http://chriskresser.com/is-eating-fish-safe-a-lot-safer-than-not-eating-fish

He mentions selenium, basically if a fish has higher levels of selenium than mercury its safe to eat

1
3ce6a0d24be025e2f2af534545bdd1d7

(26217)

on January 02, 2013
at 07:30 PM

Also, Alton Brown took a stand against eating blue fin tuna because it was not sustainable with respect to current fishery practice. He is not anti-tuna because of mercury.

1
Eed7dabde3d61910685845e04605267f

on December 31, 2012
at 01:22 PM

I tend to eat fish a couple of times a week and lean towards those that have relatively little mercury according to average recordings (ie those generally at the bottom of the chain, from the wild). The site linked below features a lot of interesting analysis and highlights that selenium content of fish is not protective against the mercury (as I once thought and people like Chris Kresser wrote about...), and that mercury content in fish is extremely variable; even the same species can range widely in terms of toxin content.

http://suppversity.blogspot.com.au/2012/08/mercury-in-fish-not-harmless-regardless.html

For myself the nutrient content outweighs the potential negatives in importance. I am not eating copious amounts of it, and by taste havn't really wanted to. I view it as a 'supplemental' food and tend to eat it once or twice a week (often depends on whether I got at the right tiem for the fishmonger to give me carcasses...)

Eed7dabde3d61910685845e04605267f

(2934)

on December 31, 2012
at 01:30 PM

stuff in this thread of interest too (I see the link I psoed above is there too... http://paleohacks.com/questions/143886/how-much-fish-can-i-eat#axzz2GbqBtaBn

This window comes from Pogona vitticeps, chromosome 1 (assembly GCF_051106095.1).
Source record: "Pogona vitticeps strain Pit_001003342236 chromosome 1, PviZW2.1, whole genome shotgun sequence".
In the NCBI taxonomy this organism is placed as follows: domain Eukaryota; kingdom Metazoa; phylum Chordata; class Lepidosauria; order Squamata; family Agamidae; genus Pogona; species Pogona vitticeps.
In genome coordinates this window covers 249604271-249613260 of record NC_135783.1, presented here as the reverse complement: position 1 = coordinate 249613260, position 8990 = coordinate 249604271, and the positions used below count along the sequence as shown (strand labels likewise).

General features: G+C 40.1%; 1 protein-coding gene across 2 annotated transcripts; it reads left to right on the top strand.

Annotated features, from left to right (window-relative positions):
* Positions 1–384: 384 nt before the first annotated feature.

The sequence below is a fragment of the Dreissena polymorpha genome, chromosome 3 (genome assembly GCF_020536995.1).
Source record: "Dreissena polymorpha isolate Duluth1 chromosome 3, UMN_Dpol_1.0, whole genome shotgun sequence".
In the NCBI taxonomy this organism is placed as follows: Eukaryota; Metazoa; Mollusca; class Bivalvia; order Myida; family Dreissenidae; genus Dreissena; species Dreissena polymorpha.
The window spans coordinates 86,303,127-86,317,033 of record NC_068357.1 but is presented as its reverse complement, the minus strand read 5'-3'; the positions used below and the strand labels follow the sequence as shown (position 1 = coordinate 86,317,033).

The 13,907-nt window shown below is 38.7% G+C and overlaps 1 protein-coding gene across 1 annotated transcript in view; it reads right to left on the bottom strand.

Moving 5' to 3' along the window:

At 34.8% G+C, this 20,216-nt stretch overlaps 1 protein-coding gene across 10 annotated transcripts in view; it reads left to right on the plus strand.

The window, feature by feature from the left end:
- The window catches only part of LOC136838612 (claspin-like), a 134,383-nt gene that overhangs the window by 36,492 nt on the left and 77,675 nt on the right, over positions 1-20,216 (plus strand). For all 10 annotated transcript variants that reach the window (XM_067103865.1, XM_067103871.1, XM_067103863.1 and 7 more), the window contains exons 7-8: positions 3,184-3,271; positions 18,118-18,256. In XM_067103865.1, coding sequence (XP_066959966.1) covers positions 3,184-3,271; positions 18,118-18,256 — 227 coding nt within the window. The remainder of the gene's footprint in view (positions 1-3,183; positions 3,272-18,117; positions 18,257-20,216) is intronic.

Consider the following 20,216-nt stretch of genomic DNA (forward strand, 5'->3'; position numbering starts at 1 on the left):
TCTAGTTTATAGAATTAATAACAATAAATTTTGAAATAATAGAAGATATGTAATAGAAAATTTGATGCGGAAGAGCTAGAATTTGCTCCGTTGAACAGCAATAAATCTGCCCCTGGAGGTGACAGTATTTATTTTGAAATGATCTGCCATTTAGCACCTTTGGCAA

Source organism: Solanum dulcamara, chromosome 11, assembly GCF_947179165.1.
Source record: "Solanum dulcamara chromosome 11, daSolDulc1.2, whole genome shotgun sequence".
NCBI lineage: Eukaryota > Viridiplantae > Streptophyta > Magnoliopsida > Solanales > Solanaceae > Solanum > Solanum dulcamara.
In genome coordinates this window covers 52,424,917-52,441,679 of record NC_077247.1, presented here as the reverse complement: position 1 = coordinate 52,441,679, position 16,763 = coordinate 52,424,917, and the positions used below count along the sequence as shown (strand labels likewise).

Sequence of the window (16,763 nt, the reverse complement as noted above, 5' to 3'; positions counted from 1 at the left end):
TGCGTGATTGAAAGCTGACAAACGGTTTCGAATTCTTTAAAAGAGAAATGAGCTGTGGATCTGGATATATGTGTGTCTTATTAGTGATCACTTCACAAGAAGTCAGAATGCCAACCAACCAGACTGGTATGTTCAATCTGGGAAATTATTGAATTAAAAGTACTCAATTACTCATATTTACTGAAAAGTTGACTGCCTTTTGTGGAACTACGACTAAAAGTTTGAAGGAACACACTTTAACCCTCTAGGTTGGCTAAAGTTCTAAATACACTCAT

0
F04628ac394d6e34afbad250d43517ba

on January 02, 2013
at 07:18 PM

All fish contain mercury, but not all contain high levels of mercury. There is huge variation among fish species, and even within the same species depending on size / age of fish and where it was caught. U.S. FDA average values for the following fish are all on the order of 0.01 parts per million, or ppm: clams, shrimp, salmon, mussels, oysters, ocean perch. 0.01 ppm is really, really low! Just a little higher (but still lower than 0.1 ppm, which is still pretty low in my opinion): haddock, hake, anchovies, herring, flounder, sole, scallops, pollock, crab, squid, whitefish. Lot of fish species in the 0.1-0.5 range--the more fish you eat that aren't in the first two groups, the more you should research them at FDA, EPA, or other web sites. Generally, though, eating a couple meals per month (for women & children), or a couple meals per week is probably going to benefit you more than hurt you--especially if you stick to the low- to mid-range mercury fish. Finally, some fish that I'd call really high in mercury approach or exceed 1 ppm: orange roughy, swordfish, shark, tilefish are all particularly high. Some marlin & sushi grade tuna is quite high too. One part per million sounds small, but it's 100 times higher than the 0.01 level I mentioned for the first group. Put another way, you'd have to eat 37.5 pounds (600 ounces) of salmon (0.01 ppm) to get the same mercury exposure as just 6 ounces of shark or swordfish (1 ppm).

0
F5a0ddffcf9ef5beca864050f090a790

(15515)

on December 31, 2012
at 09:48 AM

Ok, I am like almost everything intolerant with tons of health/digestive issues (+ test confirmed SIBO, etc.)

This is what I am able to tolerate:

grass-fed meat

liver (even not grass-fed)

ox tail meat and broth

pastured chicken

duck + very small amount of duck fat

raw egg yolks if I separate them very carefully

some vegetables (very few)

I have tried shrimp, cod, halibut, sturgeon, Norwegian salmon (raw), Alaskan salmon (canned), tuna, sardines in olive oil, fresh water trout, clams, scallops. I cannot do fish. I am not allergic to it, but I am sensitive up to a point I can no longer consume it.

I don't know why. It seams that my bacteria is getting very picky or it is somehow compromising my immune system.

One thing for sure: meat is SO MUCH easier for me than fish. I don't know why.